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Death of man found hanged in Manhattan park ruled suicide, medical examiner says

Dominique Alexander march flyer
Posted at 12:44 PM, Jun 16, 2020
and last updated 2020-06-16 15:48:03-04

INWOOD, Manhattan — A Bronx man who was found hanged in a Manhattan park last week died by suicide, the city’s medical examiner said Tuesday.

Dominique Alexander, 27, died by hanging on June 9, according to the medical examiner’s office.

Alexander was discovered by a passerby hanging from a tree on the Cloister Path in Fort Tryon Park around 6 a.m., police said.

His brother, Keats Alexander, told the New York Daily News the family is grieving.

“He was definitely loved by his family and his community. It’s just so much," he said.

The death of Alexander, who is Black, has drawn some comparisons to the recent hanging deaths of two Black men in separate incidents in Southern California.

Federal authorities said on Monday they plan to review local investigations into the hanging deaths of Robert Fuller, 24, and Malcolm Harsch, 38, to determine whether federal law was violated.

The coroner's office initially said Fuller appeared to have died by suicide because there were no signs of foul play at the scene.

Some people unaffiliated with Alexander’s family are now questioning whether his death was a suicide.

“The medical examiner has ruled his death a suicide but I am NOT convinced [and] you shouldn’t [be] either,” one person wrote on Twitter.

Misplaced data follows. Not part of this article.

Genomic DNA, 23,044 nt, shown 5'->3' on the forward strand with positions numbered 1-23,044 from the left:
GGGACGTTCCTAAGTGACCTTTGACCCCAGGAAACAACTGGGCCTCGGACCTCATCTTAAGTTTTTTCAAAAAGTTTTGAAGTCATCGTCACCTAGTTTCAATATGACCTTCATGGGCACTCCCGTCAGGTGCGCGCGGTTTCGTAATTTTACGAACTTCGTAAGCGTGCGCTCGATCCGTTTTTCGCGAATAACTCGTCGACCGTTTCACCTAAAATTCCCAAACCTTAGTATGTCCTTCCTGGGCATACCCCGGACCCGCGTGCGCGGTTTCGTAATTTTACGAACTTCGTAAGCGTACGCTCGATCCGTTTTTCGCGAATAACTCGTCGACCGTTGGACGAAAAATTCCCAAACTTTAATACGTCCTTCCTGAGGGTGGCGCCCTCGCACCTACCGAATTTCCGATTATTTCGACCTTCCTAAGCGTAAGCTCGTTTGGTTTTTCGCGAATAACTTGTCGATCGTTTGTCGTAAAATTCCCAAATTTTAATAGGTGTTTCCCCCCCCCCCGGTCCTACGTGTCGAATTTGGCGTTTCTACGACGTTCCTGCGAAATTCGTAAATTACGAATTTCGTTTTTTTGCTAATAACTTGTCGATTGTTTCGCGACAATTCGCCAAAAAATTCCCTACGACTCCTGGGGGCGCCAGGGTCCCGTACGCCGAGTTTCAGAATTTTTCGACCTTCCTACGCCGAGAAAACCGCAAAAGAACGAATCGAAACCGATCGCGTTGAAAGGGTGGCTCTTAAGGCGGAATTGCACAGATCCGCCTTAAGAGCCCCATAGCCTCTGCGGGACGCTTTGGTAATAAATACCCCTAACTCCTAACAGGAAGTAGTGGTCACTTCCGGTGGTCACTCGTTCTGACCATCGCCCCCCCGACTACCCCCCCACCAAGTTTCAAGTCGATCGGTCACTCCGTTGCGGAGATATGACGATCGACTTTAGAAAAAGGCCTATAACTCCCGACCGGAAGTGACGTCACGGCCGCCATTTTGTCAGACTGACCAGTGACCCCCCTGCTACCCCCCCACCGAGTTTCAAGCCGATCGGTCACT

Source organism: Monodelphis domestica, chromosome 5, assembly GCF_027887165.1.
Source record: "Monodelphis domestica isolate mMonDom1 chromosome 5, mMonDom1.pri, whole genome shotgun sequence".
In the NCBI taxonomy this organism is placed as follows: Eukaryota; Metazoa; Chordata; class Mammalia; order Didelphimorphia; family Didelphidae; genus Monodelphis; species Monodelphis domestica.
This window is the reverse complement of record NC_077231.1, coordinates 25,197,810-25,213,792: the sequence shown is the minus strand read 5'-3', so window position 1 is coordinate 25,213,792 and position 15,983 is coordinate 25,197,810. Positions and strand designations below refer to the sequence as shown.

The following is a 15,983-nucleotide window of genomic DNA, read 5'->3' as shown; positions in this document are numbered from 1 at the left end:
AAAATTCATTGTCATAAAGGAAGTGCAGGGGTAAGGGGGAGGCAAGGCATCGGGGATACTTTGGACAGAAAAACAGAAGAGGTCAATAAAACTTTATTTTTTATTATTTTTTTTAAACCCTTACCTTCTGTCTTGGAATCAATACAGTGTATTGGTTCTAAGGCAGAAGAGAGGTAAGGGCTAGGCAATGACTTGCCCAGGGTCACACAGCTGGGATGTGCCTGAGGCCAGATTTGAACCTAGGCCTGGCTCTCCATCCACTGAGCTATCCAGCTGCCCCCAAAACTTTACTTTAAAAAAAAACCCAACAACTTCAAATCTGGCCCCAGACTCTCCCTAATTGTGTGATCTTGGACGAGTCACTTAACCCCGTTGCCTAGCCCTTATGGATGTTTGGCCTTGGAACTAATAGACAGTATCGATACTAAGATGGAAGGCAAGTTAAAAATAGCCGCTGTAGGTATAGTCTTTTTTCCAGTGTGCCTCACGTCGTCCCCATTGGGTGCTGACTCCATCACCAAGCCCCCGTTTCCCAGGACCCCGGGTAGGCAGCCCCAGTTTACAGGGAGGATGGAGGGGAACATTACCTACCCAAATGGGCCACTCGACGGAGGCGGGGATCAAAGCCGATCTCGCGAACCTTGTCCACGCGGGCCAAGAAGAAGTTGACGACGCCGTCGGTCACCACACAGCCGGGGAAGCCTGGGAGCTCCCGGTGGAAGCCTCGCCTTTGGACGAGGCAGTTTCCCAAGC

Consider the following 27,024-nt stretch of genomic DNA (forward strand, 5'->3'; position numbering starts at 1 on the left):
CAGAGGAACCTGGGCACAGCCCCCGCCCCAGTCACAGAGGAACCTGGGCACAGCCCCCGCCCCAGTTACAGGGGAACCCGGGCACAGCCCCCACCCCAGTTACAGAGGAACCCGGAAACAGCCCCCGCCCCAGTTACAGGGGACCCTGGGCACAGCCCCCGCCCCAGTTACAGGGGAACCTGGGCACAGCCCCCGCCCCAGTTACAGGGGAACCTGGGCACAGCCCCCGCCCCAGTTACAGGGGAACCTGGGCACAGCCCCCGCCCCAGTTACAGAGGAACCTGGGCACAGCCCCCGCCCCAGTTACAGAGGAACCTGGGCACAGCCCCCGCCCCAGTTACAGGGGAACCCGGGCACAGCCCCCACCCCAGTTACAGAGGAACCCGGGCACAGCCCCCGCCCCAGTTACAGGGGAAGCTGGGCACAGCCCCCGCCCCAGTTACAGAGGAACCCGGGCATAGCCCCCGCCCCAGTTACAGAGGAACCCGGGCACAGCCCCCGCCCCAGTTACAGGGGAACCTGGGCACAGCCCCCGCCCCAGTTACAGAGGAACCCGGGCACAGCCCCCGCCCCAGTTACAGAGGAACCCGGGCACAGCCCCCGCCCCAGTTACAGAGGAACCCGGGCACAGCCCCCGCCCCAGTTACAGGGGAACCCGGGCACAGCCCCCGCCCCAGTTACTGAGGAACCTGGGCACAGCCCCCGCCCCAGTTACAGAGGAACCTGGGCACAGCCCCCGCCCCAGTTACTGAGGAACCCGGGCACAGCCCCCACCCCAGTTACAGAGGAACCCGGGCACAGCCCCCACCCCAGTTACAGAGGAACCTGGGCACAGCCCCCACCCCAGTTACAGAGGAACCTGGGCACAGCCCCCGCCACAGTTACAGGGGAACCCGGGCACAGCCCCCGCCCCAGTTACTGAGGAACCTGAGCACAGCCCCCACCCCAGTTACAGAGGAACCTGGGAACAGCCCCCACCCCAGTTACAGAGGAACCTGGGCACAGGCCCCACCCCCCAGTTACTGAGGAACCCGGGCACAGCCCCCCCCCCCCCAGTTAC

A march calling for a thorough investigation into Alexander’s death is planned for Saturday in Fort Tryon Park.

If you or someone you know is considering suicide, contact the U.S. National Suicide Prevention Lifeline at 800-273-TALK (8255). It’s a free, 24/7 service that offers support, information, and local resources. You can also click here for additional hotlines within the tri-state area and the nation.

Depression and suicidal thoughts are often exhibited in many ways. Warning signs for suicide can include, but are not limited to, talking about wanting to die; conveying feelings of hopelessness, worthlessness or being a burden; and displaying extreme moods.

If someone you know exhibits warning signs of suicide, the American Foundation for Suicide Prevention advises that you do not leave the person alone, call a prevention hotline, and take the person to an emergency room or seek help from a medical or mental health professional.

For more information on suicide prevention, including additional resources and warning signs, you can visit the American Foundation for Suicide Prevention’s website.

This story comprises reporting from the Associated Press.